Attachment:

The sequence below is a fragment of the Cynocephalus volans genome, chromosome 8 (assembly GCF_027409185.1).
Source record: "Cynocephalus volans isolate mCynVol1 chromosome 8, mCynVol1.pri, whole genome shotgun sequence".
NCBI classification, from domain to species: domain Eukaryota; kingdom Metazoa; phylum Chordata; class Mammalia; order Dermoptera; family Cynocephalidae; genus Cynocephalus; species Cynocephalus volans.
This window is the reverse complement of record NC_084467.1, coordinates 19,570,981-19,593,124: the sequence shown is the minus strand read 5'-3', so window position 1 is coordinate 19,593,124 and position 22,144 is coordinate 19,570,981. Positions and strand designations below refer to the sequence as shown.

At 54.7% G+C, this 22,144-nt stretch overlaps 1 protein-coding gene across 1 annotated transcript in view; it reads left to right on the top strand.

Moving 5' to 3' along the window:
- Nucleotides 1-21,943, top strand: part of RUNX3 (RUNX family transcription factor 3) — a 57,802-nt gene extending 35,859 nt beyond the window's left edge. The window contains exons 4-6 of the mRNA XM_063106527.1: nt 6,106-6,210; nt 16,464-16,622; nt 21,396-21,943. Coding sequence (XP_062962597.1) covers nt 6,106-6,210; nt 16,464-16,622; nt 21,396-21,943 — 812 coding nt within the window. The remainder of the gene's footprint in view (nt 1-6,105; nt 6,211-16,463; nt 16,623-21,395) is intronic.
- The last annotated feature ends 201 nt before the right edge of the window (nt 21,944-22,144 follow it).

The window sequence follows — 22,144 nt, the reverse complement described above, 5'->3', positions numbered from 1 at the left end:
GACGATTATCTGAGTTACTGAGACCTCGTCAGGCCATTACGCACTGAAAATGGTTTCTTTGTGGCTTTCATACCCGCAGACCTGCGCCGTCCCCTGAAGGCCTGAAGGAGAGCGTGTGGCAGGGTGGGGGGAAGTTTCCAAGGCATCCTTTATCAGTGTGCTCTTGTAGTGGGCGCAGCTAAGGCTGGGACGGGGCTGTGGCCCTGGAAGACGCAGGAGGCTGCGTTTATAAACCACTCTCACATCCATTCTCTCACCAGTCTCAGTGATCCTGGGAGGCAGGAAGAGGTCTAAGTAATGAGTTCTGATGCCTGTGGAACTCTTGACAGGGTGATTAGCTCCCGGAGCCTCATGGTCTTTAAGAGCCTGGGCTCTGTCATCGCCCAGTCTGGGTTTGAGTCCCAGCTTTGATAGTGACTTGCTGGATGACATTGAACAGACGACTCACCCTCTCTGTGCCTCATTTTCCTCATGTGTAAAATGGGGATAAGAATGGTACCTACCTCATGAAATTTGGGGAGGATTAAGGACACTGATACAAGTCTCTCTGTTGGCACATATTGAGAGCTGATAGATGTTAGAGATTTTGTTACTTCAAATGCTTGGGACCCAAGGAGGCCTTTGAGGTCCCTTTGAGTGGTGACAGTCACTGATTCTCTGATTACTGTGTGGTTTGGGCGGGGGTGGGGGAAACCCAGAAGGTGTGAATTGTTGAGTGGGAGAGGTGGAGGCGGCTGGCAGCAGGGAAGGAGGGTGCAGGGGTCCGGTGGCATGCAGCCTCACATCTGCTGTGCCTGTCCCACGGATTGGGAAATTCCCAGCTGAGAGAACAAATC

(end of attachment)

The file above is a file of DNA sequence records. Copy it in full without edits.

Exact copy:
The sequence below is a fragment of the Cynocephalus volans genome, chromosome 8 (assembly GCF_027409185.1).
Source record: "Cynocephalus volans isolate mCynVol1 chromosome 8, mCynVol1.pri, whole genome shotgun sequence".
NCBI classification, from domain to species: domain Eukaryota; kingdom Metazoa; phylum Chordata; class Mammalia; order Dermoptera; family Cynocephalidae; genus Cynocephalus; species Cynocephalus volans.
This window is the reverse complement of record NC_084467.1, coordinates 19,570,981-19,593,124: the sequence shown is the minus strand read 5'-3', so window position 1 is coordinate 19,593,124 and position 22,144 is coordinate 19,570,981. Positions and strand designations below refer to the sequence as shown.

At 54.7% G+C, this 22,144-nt stretch overlaps 1 protein-coding gene across 1 annotated transcript in view; it reads left to right on the top strand.

Moving 5' to 3' along the window:
- Nucleotides 1-21,943, top strand: part of RUNX3 (RUNX family transcription factor 3) — a 57,802-nt gene extending 35,859 nt beyond the window's left edge. The window contains exons 4-6 of the mRNA XM_063106527.1: nt 6,106-6,210; nt 16,464-16,622; nt 21,396-21,943. Coding sequence (XP_062962597.1) covers nt 6,106-6,210; nt 16,464-16,622; nt 21,396-21,943 — 812 coding nt within the window. The remainder of the gene's footprint in view (nt 1-6,105; nt 6,211-16,463; nt 16,623-21,395) is intronic.
- The last annotated feature ends 201 nt before the right edge of the window (nt 21,944-22,144 follow it).

The window sequence follows — 22,144 nt, the reverse complement described above, 5'->3', positions numbered from 1 at the left end:
GACGATTATCTGAGTTACTGAGACCTCGTCAGGCCATTACGCACTGAAAATGGTTTCTTTGTGGCTTTCATACCCGCAGACCTGCGCCGTCCCCTGAAGGCCTGAAGGAGAGCGTGTGGCAGGGTGGGGGGAAGTTTCCAAGGCATCCTTTATCAGTGTGCTCTTGTAGTGGGCGCAGCTAAGGCTGGGACGGGGCTGTGGCCCTGGAAGACGCAGGAGGCTGCGTTTATAAACCACTCTCACATCCATTCTCTCACCAGTCTCAGTGATCCTGGGAGGCAGGAAGAGGTCTAAGTAATGAGTTCTGATGCCTGTGGAACTCTTGACAGGGTGATTAGCTCCCGGAGCCTCATGGTCTTTAAGAGCCTGGGCTCTGTCATCGCCCAGTCTGGGTTTGAGTCCCAGCTTTGATAGTGACTTGCTGGATGACATTGAACAGACGACTCACCCTCTCTGTGCCTCATTTTCCTCATGTGTAAAATGGGGATAAGAATGGTACCTACCTCATGAAATTTGGGGAGGATTAAGGACACTGATACAAGTCTCTCTGTTGGCACATATTGAGAGCTGATAGATGTTAGAGATTTTGTTACTTCAAATGCTTGGGACCCAAGGAGGCCTTTGAGGTCCCTTTGAGTGGTGACAGTCACTGATTCTCTGATTACTGTGTGGTTTGGGCGGGGGTGGGGGAAACCCAGAAGGTGTGAATTGTTGAGTGGGAGAGGTGGAGGCGGCTGGCAGCAGGGAAGGAGGGTGCAGGGGTCCGGTGGCATGCAGCCTCACATCTGCTGTGCCTGTCCCACGGATTGGGAAATTCCCAGCTGAGAGAACAAATC